BY MARK GUARINO | Chicago Sun-Times
November 15, 2013 3:26PM
Musicians seek inspiration from their personal lives, news headlines, and often each other. Which is why, for many musicians now entering the third decade of writing songs, side projects are becoming a formidable way to feed the creative flame without burning out.
Minor Alps, a new band featuring Matthew Caws of Nada Surf and Juliana Hatfield, joins several other recent male-female partnerships, including She & Him (M. Ward and Zooey Deschanel), Jenny & Johnny (Jenny Lewis and Johnathan Rice), and the covers project by Matthew Sweet and Susanna Hoffs, that are creating new music that draws strength from the successes of their individual pasts. Last month the band released “Get There” (Barsuk), a debut album that takes them to Schubas Sunday for a duo show that will include new music plus selections from each other’s catalogs.
Hatfield, whose solo career emerged from the Blake Babies in the early 1990s, says she always hoped for a natural collaborator — a tour with former Lemonheads frontman Evan Dando last year “wasn’t very successful” because she hoped they would write together. But with Caws, the creative relationship clicked because she was already a fan of his music and often discovered herself singing Nada Surf songs at home.
“We both have an instinctive sense of melody that comes from a really primal place,” she says. “Singing with him is like having a hand in the glove. It just fit.”
Unlike those other bands listed above, the two lead vocals in Minor Alps are twined together to create a single sound on songs like “I Don’t Know What To Do With Myself,” a driving guitar-pop tune, and electro-pop hook of “If I Wanted Trouble.” The warmth in their dual vocals emphasizes the inherent anxiety embedded in the songs.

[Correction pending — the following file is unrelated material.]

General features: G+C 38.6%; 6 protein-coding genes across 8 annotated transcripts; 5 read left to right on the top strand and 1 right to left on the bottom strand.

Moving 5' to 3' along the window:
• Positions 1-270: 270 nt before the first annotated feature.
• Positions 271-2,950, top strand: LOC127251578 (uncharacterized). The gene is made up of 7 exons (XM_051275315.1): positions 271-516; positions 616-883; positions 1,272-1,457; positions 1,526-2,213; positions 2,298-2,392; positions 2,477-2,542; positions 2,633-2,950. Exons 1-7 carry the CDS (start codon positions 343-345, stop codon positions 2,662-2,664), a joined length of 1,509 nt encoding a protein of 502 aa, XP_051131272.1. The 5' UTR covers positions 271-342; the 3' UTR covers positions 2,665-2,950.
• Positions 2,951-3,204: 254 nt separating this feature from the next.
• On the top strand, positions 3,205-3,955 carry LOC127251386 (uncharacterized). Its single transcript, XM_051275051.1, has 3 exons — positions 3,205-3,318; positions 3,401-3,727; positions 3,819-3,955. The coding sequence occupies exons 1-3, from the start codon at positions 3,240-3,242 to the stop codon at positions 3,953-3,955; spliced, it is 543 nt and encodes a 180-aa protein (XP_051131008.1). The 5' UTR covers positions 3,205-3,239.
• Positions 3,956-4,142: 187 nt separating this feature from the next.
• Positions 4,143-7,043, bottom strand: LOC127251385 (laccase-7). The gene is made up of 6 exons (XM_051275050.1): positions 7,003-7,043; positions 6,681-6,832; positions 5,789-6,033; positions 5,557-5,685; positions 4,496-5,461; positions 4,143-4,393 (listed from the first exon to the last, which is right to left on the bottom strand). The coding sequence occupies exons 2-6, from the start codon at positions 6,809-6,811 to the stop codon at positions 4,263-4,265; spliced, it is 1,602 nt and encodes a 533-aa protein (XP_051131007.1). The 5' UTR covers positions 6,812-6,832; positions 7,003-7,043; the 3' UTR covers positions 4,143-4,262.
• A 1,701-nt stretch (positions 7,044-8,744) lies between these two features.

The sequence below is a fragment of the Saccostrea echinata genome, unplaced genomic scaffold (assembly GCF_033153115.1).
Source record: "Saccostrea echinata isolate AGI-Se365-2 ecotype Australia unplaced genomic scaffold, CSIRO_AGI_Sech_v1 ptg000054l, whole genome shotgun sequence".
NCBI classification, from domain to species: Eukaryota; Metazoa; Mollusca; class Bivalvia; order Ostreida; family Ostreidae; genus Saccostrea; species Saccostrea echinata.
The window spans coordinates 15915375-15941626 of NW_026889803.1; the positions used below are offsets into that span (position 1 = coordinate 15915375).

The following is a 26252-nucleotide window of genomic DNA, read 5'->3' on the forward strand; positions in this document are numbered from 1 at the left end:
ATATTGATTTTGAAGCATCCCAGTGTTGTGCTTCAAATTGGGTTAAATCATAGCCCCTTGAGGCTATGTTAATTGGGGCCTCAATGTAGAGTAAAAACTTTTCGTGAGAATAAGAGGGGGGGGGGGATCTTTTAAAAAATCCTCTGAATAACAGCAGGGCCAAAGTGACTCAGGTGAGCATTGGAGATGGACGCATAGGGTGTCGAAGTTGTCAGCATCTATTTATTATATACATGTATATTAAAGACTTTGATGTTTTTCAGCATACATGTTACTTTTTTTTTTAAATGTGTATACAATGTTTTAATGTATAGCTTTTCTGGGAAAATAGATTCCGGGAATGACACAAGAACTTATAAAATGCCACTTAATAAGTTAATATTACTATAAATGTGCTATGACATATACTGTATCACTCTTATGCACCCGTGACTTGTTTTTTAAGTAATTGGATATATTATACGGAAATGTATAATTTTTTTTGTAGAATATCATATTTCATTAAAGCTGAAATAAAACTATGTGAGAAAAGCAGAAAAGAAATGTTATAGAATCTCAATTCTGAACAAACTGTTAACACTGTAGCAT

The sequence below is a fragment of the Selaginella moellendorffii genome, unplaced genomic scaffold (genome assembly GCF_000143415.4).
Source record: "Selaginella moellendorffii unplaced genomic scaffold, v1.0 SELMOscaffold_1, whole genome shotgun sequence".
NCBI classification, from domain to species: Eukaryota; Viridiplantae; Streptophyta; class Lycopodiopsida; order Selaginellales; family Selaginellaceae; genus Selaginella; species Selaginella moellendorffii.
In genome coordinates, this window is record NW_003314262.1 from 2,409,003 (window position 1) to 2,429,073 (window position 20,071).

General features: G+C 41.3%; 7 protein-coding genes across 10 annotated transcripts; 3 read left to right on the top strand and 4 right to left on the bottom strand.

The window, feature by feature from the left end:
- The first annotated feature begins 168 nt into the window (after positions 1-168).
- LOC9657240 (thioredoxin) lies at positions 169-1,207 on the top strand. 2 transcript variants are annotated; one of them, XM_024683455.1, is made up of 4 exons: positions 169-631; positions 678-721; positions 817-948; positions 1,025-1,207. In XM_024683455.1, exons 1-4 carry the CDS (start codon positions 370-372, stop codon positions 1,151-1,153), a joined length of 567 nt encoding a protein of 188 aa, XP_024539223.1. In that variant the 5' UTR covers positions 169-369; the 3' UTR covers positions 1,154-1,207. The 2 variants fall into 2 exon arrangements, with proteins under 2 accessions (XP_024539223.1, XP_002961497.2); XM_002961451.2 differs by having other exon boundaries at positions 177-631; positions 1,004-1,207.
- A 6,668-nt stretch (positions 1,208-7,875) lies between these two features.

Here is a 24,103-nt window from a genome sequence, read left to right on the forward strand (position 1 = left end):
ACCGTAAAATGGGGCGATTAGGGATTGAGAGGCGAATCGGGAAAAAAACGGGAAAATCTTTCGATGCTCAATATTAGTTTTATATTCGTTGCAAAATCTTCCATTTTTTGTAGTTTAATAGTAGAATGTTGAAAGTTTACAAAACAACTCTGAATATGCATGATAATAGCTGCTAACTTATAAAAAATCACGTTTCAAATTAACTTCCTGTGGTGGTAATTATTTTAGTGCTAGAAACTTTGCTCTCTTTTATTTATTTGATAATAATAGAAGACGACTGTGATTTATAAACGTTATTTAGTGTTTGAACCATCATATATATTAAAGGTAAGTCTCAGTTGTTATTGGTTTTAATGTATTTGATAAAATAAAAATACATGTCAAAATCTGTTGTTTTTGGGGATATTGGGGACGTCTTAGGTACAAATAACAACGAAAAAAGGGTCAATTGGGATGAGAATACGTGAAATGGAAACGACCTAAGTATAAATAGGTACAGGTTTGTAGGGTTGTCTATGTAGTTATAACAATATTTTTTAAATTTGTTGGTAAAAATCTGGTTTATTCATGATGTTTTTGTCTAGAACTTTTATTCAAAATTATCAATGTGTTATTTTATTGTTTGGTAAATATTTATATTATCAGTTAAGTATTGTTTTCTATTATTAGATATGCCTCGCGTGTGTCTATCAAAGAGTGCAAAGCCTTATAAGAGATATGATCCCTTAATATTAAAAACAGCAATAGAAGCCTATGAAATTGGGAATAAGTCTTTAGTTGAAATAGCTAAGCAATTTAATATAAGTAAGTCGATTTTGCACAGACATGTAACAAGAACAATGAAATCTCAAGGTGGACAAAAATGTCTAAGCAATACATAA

“We’re just trying to be honest about what we’re singing about. I don’t believe songs that try to say everything in a simple slogan. Like a song that says ‘I believe in love’ because I haven’t figured out what love is,” she says. “We’re trying to be honest about how complicated it all is. It’s a balancing act.”
There are practical rewards from pausing from your own music to dive into collaborating, she says: “I get a little sick of myself as a solo artist. I get a little bit bored. So partially it’s to have some new blood injected into the work I’m doing.”
Of course, launching a new band in 2013 is much different than in 1993, so familiarity helps. Hatfield says writing new songs while knowing she has long connected with an audience who appreciates her body of work is critical to getting ears tuned to Minor Alps, even though it doesn’t necessarily impact the
creative impulse of the music.
“That’s the beautiful thing, to know that when I put something out there, there will be people who understand what I’m saying,” she says. “But writing for me is really a solitary pursuit. I like it that way. Songwriting is like going to church. I’m connecting to something and it’s rewarding in really important ways. I don’t need to share it with anyone to feel good about it.”
But when she does: “That’s the extra, super, wonderful part.”